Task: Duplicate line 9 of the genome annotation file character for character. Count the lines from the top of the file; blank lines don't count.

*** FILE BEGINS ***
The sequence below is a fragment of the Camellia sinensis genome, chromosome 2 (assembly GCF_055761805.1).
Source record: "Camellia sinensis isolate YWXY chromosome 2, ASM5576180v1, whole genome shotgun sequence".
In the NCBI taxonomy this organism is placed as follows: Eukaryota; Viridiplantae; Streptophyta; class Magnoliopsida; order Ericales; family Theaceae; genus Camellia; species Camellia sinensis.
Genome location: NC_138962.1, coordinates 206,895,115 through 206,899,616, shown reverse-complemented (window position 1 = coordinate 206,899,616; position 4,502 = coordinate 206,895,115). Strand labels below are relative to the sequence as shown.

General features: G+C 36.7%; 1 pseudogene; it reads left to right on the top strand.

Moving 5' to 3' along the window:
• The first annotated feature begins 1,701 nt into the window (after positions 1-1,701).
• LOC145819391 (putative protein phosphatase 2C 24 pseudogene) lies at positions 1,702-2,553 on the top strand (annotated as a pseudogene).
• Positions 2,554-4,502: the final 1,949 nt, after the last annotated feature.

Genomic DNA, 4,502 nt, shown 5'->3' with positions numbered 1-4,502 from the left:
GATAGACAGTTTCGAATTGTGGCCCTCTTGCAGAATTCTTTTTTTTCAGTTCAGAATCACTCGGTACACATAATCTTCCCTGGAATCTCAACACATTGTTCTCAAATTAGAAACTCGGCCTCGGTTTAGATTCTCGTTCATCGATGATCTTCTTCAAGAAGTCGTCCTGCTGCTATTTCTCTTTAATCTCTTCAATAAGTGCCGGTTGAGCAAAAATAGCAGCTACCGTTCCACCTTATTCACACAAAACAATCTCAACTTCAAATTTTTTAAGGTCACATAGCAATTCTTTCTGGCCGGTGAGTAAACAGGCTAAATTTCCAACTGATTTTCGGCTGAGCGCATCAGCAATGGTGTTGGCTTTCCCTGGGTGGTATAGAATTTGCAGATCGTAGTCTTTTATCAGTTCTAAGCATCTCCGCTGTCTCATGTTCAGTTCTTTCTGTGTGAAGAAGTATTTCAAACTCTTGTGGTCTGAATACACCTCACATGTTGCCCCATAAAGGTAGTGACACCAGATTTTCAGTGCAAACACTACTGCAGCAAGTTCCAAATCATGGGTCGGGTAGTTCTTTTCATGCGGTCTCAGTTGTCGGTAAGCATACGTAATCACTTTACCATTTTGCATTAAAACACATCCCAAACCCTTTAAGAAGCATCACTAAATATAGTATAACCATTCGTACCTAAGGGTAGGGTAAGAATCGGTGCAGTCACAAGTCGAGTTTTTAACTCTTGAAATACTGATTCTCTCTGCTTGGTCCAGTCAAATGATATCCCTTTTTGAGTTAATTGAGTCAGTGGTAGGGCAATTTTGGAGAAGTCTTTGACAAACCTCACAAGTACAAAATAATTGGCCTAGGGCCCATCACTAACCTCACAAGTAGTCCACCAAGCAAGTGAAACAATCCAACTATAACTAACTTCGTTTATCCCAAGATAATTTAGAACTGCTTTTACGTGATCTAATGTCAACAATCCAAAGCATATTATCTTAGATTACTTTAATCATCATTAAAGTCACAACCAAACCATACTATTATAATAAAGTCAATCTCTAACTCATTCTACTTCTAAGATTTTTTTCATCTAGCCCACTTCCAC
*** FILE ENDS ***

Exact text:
• Positions 2,554-4,502: the final 1,949 nt, after the last annotated feature.